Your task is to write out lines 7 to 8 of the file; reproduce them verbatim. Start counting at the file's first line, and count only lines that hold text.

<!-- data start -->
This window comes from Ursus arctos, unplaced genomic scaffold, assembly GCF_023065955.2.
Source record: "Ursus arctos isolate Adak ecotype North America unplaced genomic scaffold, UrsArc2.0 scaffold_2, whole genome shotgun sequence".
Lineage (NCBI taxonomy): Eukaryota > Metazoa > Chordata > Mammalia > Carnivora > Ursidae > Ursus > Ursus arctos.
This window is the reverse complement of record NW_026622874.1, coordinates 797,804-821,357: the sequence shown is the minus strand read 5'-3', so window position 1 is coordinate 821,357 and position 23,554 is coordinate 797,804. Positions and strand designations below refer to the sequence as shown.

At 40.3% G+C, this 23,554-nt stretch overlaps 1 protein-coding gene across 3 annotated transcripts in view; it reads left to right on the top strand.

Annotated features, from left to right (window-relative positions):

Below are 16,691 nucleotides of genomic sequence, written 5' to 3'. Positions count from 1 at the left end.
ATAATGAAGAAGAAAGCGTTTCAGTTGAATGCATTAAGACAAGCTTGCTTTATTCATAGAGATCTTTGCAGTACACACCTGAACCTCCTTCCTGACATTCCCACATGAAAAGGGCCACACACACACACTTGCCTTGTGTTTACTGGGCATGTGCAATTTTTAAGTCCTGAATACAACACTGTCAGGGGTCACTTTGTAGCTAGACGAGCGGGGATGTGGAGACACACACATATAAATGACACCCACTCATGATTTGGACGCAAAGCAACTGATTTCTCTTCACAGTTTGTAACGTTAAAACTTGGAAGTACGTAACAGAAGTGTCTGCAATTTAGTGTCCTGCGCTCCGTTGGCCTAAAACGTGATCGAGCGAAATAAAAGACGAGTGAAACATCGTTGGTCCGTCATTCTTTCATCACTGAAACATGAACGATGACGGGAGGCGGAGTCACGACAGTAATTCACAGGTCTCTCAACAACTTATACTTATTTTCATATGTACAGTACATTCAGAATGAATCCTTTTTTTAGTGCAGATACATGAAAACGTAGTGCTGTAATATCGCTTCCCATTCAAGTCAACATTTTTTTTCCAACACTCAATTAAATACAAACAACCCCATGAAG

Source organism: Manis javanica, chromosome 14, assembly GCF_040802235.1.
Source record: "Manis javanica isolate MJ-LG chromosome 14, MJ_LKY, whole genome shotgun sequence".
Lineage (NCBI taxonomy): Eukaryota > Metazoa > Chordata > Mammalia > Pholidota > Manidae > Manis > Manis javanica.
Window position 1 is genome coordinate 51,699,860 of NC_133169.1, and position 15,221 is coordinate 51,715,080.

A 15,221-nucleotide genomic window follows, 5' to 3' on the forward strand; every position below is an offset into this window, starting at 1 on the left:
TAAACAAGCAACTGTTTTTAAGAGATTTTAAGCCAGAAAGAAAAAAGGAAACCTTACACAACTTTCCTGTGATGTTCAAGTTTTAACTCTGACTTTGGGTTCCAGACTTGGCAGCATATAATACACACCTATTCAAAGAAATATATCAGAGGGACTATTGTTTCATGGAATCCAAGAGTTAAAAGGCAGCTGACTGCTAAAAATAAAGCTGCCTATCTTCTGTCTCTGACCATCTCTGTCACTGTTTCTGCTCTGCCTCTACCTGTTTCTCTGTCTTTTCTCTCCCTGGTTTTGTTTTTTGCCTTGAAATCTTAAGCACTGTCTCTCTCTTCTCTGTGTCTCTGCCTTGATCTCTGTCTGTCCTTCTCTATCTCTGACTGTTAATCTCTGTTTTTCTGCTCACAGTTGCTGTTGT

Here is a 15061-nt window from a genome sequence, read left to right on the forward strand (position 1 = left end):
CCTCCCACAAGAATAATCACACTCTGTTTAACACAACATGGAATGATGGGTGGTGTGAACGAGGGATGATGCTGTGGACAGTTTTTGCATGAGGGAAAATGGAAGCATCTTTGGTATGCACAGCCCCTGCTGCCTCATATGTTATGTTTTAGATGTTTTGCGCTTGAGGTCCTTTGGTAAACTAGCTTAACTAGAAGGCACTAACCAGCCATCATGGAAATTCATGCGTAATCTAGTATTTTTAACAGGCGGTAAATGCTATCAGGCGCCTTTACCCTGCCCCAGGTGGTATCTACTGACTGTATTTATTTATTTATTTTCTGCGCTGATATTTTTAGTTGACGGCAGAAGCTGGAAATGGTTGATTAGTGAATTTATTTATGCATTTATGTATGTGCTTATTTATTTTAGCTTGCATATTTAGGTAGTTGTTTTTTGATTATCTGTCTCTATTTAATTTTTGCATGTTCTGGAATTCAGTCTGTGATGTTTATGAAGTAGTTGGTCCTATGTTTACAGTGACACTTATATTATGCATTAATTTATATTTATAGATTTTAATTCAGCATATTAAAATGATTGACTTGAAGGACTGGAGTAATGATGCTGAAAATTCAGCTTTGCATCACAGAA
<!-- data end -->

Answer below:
Below are 16,691 nucleotides of genomic sequence, written 5' to 3'. Positions count from 1 at the left end.
ATAATGAAGAAGAAAGCGTTTCAGTTGAATGCATTAAGACAAGCTTGCTTTATTCATAGAGATCTTTGCAGTACACACCTGAACCTCCTTCCTGACATTCCCACATGAAAAGGGCCACACACACACACTTGCCTTGTGTTTACTGGGCATGTGCAATTTTTAAGTCCTGAATACAACACTGTCAGGGGTCACTTTGTAGCTAGACGAGCGGGGATGTGGAGACACACACATATAAATGACACCCACTCATGATTTGGACGCAAAGCAACTGATTTCTCTTCACAGTTTGTAACGTTAAAACTTGGAAGTACGTAACAGAAGTGTCTGCAATTTAGTGTCCTGCGCTCCGTTGGCCTAAAACGTGATCGAGCGAAATAAAAGACGAGTGAAACATCGTTGGTCCGTCATTCTTTCATCACTGAAACATGAACGATGACGGGAGGCGGAGTCACGACAGTAATTCACAGGTCTCTCAACAACTTATACTTATTTTCATATGTACAGTACATTCAGAATGAATCCTTTTTTTAGTGCAGATACATGAAAACGTAGTGCTGTAATATCGCTTCCCATTCAAGTCAACATTTTTTTTCCAACACTCAATTAAATACAAACAACCCCATGAAG